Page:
10 iftop Command Examples in Linux

System monitoring is a critical role that any sysadmin should undertake to ensure that systems and applications are running as expected. We have covered a few monitoring tools in the past including glances real-time monitoring tool and top command which provides detailed information about running process and other metrics such as uptime, CPU and memory usage.

Iftop is yet another monitoring tool that monitors network bandwidth in real-time. It captures total inbound and outbound data packets flowing through a network interface and displays the total bandwidth usage. In this guide, we walk you through the installation and the usage of the iftop command-line tool.

How to install iftop on Linux

Before we go any further, we need to install the bandwidth monitoring tool. And here’s how you can do it on various Linux distributions.

Install iftop on Ubuntu / Debian distributions

For Ubuntu and Debian-based distributions, run the command:

$ sudo apt-get install -y iftop

Install iftop on CentOS/RHEL/Rocky Linux

For RHEL-based distributions such as Rocky Linux, CentOS and Red Hat, you, first of all, need to enable the EPEL repository.

$ sudo yum install -y epel-release

Then execute the command:

$ sudo yum install iftop
$ sudo dnf install -y iftop

Install iftop on Fedora 

For Fedora, run the command:

$ sudo dnf install -y iftop

Install iftop on Arch Linux / Manjaro 

For Arch-based distributions such as Manjaro, Endeavor OS, and Arch Linux to mention a few, run the following pacman command:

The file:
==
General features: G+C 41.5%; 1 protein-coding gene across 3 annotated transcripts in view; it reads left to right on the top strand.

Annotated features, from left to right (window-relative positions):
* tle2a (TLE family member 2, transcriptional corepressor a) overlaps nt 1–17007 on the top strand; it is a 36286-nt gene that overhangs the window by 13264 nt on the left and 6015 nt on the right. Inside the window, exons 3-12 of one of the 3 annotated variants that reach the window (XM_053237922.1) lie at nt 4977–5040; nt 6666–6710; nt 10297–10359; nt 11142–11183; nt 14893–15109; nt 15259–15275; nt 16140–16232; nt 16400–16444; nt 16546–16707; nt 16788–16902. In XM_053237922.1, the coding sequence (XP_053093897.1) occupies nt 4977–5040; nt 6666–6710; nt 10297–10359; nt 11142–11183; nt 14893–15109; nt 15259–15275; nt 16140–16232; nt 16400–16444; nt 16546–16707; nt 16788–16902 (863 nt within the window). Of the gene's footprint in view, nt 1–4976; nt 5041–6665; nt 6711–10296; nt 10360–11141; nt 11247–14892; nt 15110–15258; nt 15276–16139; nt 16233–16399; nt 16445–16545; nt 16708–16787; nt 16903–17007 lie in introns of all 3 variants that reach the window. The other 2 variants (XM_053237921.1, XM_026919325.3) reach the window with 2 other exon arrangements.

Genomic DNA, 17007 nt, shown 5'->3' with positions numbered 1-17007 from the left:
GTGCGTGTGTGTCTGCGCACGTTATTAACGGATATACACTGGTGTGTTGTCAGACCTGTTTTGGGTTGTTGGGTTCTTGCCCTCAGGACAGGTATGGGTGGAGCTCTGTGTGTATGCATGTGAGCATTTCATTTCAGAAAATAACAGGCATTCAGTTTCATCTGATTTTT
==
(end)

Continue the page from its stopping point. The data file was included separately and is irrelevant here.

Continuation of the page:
$ sudo pacman -S iftop

Let’s now have an overview of some of the common iftop command usages.

1)  Display overall bandwidth usage metrics

Without any arguments, the iftop command displays bandwidth usage of all the network interfaces attached to your system. simply invoke the command:

$ sudo iftop


2) Display bandwidth statistics of a specific network interface 

To narrow down and display the statistics of a specific network interface, use the -i flag followed by the interface name. For example, If you want to display the bandwidth activity associated with an interface, say, enp0s8 , run the command:

$ sudo iftop -i enp0s8


3) Disable or hide the top bar graph

To hide or disable the bandwidth scale or bar located at the top of the terminal, use the -b option.

$ sudo iftop -b


4) Disable hostname lookup

To disable hostname lookup, use the -n option. For instance, the example below ignores the hostname lookup of the sites being accessed using the enp0s8 network interface

$ sudo iftop -n -i enp0s8


5) Display intuitive text output

To display the output in a more intuitive manner, instead of a tabular format as we have witnessed in previous examples, use the -t option shown.

$ sudo iftop -t


6) Display traffic flowing in and out of a subnet

If you are in a subnet, say,, and you want to analyze inbound and outbound network traffic, run the command:

$ sudo iftop -F

7)  Sort the displayed output by source address

If you wish to sort the traffic analysis data based on the source addresses run the command:

$ sudo iftop -o source


8) Sort displayed output by destination address

Conversely, to sort the traffic by destination address, run:

$ sudo iftop -o destination


9) Display bandwidth usage in bytes

To display the bandwidth usage of lan card, use -B option followed by interface, example is shown below

$ sudo iftop -B -i enp0s8

Sample output


10) Display man pages

For getting more help on iftop command then refer its man page.

$ man iftop


That’s all from this, please do share your feedback and queries in below comments section.

1 thought on “10 iftop Command Examples in Linux”

  1. The first item says iftop listens on all interfaces but it can’t do that, if no interface is specified “it tries to find the one that looks like an external interface”


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